Julia Cumes AP

Dolphins have been stranding themselves along the shores of Cape Cod, Mass., since the Pilgrims' times, and this winter is no different. What is different is how long the latest round of strandings has lasted — almost a month. So far, rescuers have counted 147 strandings and 38 successful rescues and releases.

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World
3:21 pm
Wed February 8, 2012

In Russia, Punk-Rock Riot Girls Rage Against Putin

Russian feminist collective Pussy Riot stages a protest in Moscow's Red Square against Prime Minister Vladimir Putin. Members were arrested and detained briefly after their mid-January protest.
Pussy Riot

Originally published on Thu February 9, 2012 7:18 am

Anti-government protests in Russia are taking many different forms, from mass rallies and marches to defiant street art and music.

Just recently, members of a feminist punk group were arrested in Moscow's Red Square after they performed a song ridiculing Prime Minister Vladimir Putin. The group, which calls itself Pussy Riot, says it's planning more stunts before March's presidential elections.

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It's All Politics
3:10 pm
Wed February 8, 2012

After Glum Night, Romney May Find Signs Of Hope In Colorado Swing County

A Mitt Romney supporter holds up a sign showing her love for Romney and Denver Broncos quarterback Tim Tebow at a rally for the GOP presidential candidate at Arapahoe High School this week in Centennial, Colo.
Marc Piscotty Getty Images

Originally published on Wed February 8, 2012 6:09 pm

While Rick Santorum won Colorado along with two other states last night, he did not win the key Colorado county of Arapahoe.

Political experts say Arapahoe has been on the winning side in nearly every presidential election of the past four decades.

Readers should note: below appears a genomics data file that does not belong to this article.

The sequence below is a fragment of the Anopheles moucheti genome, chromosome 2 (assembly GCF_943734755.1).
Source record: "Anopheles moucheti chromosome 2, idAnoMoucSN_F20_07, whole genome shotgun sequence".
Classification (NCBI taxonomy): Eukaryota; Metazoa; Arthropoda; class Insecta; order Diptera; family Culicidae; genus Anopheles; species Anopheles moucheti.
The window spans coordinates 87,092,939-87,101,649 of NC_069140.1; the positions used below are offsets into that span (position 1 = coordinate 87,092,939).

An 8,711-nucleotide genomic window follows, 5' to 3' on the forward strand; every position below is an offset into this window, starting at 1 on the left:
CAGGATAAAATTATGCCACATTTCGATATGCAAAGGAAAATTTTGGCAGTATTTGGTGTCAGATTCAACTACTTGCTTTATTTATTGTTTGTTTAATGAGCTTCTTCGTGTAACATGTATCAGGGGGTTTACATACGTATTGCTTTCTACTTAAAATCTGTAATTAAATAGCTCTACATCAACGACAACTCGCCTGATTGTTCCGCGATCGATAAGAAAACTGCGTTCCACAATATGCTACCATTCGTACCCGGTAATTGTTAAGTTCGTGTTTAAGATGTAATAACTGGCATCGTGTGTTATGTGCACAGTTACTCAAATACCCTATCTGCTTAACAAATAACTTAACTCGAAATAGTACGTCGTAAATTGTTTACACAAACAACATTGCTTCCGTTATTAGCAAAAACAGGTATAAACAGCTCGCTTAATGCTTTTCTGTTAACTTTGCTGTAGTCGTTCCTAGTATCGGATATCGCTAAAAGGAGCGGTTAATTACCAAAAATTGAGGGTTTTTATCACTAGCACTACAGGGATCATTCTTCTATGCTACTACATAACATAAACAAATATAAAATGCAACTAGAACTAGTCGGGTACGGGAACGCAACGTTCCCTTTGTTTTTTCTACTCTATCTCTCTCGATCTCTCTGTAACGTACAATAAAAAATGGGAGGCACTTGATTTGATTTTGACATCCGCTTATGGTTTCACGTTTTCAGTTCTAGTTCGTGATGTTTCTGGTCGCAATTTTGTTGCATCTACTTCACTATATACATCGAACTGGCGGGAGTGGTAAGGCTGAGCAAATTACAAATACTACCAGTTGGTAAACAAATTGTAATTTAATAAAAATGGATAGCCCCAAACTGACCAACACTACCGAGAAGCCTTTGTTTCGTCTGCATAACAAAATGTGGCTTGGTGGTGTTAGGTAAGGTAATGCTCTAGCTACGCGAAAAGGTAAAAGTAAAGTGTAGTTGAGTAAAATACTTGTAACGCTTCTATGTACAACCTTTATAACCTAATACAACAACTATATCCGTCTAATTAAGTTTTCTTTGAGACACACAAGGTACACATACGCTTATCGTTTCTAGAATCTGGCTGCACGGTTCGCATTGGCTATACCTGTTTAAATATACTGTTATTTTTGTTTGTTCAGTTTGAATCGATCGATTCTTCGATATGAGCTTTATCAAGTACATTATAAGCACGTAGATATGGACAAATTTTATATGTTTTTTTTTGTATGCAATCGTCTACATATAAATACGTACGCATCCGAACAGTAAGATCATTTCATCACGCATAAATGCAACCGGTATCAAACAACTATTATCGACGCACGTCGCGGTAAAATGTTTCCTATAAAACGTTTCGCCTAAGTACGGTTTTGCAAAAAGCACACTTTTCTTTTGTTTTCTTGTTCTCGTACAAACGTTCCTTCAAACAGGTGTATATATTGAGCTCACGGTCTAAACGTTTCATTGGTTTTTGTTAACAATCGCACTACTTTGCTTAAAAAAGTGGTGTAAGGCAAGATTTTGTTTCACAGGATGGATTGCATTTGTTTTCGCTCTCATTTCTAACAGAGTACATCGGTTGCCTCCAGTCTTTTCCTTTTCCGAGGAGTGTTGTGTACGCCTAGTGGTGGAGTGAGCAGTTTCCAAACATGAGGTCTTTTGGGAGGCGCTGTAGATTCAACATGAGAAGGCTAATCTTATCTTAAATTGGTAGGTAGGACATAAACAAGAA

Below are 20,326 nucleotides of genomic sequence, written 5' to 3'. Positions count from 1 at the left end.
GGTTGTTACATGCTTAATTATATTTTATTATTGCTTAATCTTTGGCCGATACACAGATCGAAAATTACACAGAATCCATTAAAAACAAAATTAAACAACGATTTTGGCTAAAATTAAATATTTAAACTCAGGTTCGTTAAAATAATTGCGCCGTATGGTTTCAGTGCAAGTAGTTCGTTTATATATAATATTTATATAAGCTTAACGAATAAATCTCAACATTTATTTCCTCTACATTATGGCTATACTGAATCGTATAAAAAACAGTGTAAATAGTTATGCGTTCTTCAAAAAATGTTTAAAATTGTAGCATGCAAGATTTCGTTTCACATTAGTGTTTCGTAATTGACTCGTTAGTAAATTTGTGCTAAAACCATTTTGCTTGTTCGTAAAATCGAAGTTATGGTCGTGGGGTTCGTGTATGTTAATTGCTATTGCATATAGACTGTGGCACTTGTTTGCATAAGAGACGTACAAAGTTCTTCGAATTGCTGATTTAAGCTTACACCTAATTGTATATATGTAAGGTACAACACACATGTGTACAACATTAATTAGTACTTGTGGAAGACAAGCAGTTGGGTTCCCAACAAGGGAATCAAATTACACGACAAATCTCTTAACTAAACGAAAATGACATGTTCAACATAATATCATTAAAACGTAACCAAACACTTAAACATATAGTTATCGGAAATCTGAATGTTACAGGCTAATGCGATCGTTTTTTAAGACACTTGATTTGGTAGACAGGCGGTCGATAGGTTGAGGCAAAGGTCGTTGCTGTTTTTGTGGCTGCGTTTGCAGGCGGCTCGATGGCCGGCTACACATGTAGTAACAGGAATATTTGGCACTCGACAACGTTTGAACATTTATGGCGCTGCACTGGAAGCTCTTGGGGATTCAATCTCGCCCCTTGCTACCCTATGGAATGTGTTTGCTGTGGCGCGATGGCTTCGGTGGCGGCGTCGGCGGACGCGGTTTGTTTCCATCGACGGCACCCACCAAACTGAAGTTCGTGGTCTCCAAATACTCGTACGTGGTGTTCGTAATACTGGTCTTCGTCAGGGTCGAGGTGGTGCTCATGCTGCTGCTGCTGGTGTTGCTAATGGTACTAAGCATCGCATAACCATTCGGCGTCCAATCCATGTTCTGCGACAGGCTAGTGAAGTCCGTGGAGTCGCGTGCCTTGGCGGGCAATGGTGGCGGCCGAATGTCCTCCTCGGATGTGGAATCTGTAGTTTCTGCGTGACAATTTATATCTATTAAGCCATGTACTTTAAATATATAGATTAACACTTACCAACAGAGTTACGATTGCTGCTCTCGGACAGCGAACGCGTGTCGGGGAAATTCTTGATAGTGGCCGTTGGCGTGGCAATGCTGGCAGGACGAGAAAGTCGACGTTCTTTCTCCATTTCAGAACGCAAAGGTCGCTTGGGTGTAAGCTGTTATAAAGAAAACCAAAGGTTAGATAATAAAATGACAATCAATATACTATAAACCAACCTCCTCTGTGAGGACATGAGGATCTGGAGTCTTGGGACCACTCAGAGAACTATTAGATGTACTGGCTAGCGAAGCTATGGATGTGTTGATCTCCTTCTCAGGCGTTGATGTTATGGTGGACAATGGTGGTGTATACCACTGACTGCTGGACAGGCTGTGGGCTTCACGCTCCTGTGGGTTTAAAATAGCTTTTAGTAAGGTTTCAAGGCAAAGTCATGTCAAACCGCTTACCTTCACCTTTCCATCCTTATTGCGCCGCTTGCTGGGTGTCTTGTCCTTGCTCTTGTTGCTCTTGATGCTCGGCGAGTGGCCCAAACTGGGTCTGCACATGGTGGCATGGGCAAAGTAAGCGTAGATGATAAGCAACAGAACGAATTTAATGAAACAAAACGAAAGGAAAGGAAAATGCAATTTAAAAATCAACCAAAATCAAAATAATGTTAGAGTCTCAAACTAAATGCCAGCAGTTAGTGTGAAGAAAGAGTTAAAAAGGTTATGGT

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The Two-Way
2:38 pm
Wed February 8, 2012

CNN Suspends Roland Martin Over Super Bowl Ad Tweets

Roland Martin attends the premiere of "Just Wright" at Ziegfeld Theatre in May of 2010 in New York City.
Stephen Lovekin Getty Images

CNN's political commentator Roland Martin has been suspended, because of tweets sent out during the Super Bowl that organizations like GLAAD called homophobic.

NPR's David Folkenflik reports that the network was also reacting to online criticism of Martin. David filed this report for our Newscast unit:

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The Picture Show
2:05 pm
Wed February 8, 2012

A Mom And A Baby Find Out What's Really Rural In California

A path through farmland leads to the ocean in Loleta, Humboldt County, Calif.
Lisa Hamilton Real Rural

Most moms probably don't want their babies around pot growers, but San Francisco-based writer-photographer Lisa Hamilton is totally cool with it.

In fact, her baby, Ada, is a little over a year old and has probably already seen more of California than most Californians. And that, to Hamilton, is a problem.

For her, the basic issue is exemplified by something like this: We can see what a stranger in Japan is having for lunch on Instagram. But we can't so easily see where that lunch came from, or who harvested the ingredients.